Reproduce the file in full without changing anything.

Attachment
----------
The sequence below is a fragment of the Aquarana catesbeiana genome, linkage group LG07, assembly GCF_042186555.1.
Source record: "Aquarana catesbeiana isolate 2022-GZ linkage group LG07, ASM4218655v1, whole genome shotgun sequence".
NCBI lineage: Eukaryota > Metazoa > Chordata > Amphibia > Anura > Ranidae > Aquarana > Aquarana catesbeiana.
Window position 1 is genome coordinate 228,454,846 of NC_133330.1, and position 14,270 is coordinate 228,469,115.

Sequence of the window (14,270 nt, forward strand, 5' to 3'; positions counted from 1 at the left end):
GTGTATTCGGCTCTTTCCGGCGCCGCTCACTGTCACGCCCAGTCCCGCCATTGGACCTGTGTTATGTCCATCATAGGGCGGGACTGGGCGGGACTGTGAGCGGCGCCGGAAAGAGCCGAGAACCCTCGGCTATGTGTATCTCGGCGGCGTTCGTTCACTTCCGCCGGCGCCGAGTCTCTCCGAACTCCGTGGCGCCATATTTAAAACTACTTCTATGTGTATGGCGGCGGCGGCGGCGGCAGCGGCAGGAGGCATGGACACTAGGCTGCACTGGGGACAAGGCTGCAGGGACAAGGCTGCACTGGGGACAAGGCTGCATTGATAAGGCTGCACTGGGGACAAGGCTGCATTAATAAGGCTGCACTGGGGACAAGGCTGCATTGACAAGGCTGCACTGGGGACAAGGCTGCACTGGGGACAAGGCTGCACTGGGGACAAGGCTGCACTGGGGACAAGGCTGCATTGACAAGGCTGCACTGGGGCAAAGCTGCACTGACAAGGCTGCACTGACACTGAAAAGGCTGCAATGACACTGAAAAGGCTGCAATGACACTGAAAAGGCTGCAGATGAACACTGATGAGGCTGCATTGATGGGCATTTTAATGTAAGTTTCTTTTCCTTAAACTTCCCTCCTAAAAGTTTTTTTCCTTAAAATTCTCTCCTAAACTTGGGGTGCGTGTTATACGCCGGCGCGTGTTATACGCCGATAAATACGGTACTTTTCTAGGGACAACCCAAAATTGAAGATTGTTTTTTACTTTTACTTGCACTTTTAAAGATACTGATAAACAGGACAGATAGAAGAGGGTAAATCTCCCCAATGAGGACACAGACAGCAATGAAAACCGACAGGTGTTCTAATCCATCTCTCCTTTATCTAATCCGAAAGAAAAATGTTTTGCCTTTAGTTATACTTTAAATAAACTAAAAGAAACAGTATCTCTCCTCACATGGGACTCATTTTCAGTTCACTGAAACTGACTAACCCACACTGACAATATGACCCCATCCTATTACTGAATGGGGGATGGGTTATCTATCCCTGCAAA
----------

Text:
The sequence below is a fragment of the Aquarana catesbeiana genome, linkage group LG07, assembly GCF_042186555.1.
Source record: "Aquarana catesbeiana isolate 2022-GZ linkage group LG07, ASM4218655v1, whole genome shotgun sequence".
NCBI lineage: Eukaryota > Metazoa > Chordata > Amphibia > Anura > Ranidae > Aquarana > Aquarana catesbeiana.
Window position 1 is genome coordinate 228,454,846 of NC_133330.1, and position 14,270 is coordinate 228,469,115.

Sequence of the window (14,270 nt, forward strand, 5' to 3'; positions counted from 1 at the left end):
GTGTATTCGGCTCTTTCCGGCGCCGCTCACTGTCACGCCCAGTCCCGCCATTGGACCTGTGTTATGTCCATCATAGGGCGGGACTGGGCGGGACTGTGAGCGGCGCCGGAAAGAGCCGAGAACCCTCGGCTATGTGTATCTCGGCGGCGTTCGTTCACTTCCGCCGGCGCCGAGTCTCTCCGAACTCCGTGGCGCCATATTTAAAACTACTTCTATGTGTATGGCGGCGGCGGCGGCGGCAGCGGCAGGAGGCATGGACACTAGGCTGCACTGGGGACAAGGCTGCAGGGACAAGGCTGCACTGGGGACAAGGCTGCATTGATAAGGCTGCACTGGGGACAAGGCTGCATTAATAAGGCTGCACTGGGGACAAGGCTGCATTGACAAGGCTGCACTGGGGACAAGGCTGCACTGGGGACAAGGCTGCACTGGGGACAAGGCTGCACTGGGGACAAGGCTGCATTGACAAGGCTGCACTGGGGCAAAGCTGCACTGACAAGGCTGCACTGACACTGAAAAGGCTGCAATGACACTGAAAAGGCTGCAATGACACTGAAAAGGCTGCAGATGAACACTGATGAGGCTGCATTGATGGGCATTTTAATGTAAGTTTCTTTTCCTTAAACTTCCCTCCTAAAAGTTTTTTTCCTTAAAATTCTCTCCTAAACTTGGGGTGCGTGTTATACGCCGGCGCGTGTTATACGCCGATAAATACGGTACTTTTCTAGGGACAACCCAAAATTGAAGATTGTTTTTTACTTTTACTTGCACTTTTAAAGATACTGATAAACAGGACAGATAGAAGAGGGTAAATCTCCCCAATGAGGACACAGACAGCAATGAAAACCGACAGGTGTTCTAATCCATCTCTCCTTTATCTAATCCGAAAGAAAAATGTTTTGCCTTTAGTTATACTTTAAATAAACTAAAAGAAACAGTATCTCTCCTCACATGGGACTCATTTTCAGTTCACTGAAACTGACTAACCCACACTGACAATATGACCCCATCCTATTACTGAATGGGGGATGGGTTATCTATCCCTGCAAA